British Columbia

B.C. political parties collect too much personal information, says privacy watchdog

A report by British Columbia's information and privacy commissioner says the province's three major political parties must each do a better job telling people about the information they are collecting about them

Report says all three political parties have inadequate privacy training

B.C.'s Privacy Commissioner is giving the province's political parties six months to become more transparent before deciding if a more detailed audit is required. (Shutterstock)

A report by British Columbia's information and privacy commissioner says the province's three major political parties must each do a better job telling people about the information they are collecting about them.

Michael McEvoy says he's giving B.C.'s New Democrat, Liberal and Green parties six months to become more transparent with people before deciding if a more detailed audit of party systems, databases or practices is required.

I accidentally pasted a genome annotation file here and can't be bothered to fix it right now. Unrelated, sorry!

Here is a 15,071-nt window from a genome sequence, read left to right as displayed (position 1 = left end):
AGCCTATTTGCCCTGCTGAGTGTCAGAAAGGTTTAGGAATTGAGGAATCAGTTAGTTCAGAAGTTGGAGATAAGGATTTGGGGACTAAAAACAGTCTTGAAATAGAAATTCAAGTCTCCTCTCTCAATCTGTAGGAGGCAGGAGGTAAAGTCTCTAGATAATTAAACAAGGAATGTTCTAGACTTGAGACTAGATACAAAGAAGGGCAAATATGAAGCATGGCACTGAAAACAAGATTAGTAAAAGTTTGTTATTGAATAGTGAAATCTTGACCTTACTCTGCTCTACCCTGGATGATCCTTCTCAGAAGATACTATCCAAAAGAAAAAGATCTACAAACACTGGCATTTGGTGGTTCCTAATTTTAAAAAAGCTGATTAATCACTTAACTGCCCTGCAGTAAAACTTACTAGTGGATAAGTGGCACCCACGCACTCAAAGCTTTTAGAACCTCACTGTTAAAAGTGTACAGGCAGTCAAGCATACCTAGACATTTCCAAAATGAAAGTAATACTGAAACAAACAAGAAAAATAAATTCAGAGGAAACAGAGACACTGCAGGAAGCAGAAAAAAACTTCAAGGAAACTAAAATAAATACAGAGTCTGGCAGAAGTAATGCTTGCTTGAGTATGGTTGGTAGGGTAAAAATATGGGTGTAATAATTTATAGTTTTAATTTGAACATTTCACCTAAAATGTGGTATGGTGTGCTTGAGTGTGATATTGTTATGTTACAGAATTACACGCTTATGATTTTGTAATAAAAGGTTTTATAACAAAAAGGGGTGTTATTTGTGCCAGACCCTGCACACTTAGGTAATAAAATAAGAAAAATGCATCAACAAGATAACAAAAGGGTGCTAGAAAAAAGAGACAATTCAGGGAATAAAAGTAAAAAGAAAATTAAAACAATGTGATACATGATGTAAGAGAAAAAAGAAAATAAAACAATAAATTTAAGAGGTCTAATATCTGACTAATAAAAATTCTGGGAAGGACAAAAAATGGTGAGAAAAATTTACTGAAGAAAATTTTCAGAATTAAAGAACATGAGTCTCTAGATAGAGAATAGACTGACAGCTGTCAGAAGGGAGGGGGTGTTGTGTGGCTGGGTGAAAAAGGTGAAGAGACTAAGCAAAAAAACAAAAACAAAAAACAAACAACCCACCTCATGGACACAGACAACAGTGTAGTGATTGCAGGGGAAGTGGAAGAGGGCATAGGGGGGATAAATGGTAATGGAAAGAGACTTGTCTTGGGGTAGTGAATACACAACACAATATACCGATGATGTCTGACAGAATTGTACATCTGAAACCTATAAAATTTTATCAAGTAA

"It is important to recognize the rapid advancement of technological tools to profile and micro-target voters and the temptation for political parties to deploy them," wrote McEvoy in his report.

He says the province's Personal Information Protection Act requires political parties to obtain consent from individuals to collect, use, or disclose information about them.

"When a party collects information from an individual on social media, they must get either implied or express consent," wrote McEvoy. "Parties must also get consent before using an email address to find individuals on social media." 

McEvoy said the report concludes all three political parties have inadequate privacy training — and must ensure the same effort goes into protecting personal information — as is put into its collection.

The report makes 17 recommendations for all B.C. political parties, including ensuring the parties tell people the purposes for gathering their information at the point its collected.

McEvoy said it is important the findings and recommendations also be examined jointly with B.C.'s Chief Electoral Officer.

"A number of the issues raised in this report are best accomplished by coordination between our two offices," wrote McEvoy. "BC's Chief Electoral Officer is of the same view, and I look forward to working with his office."

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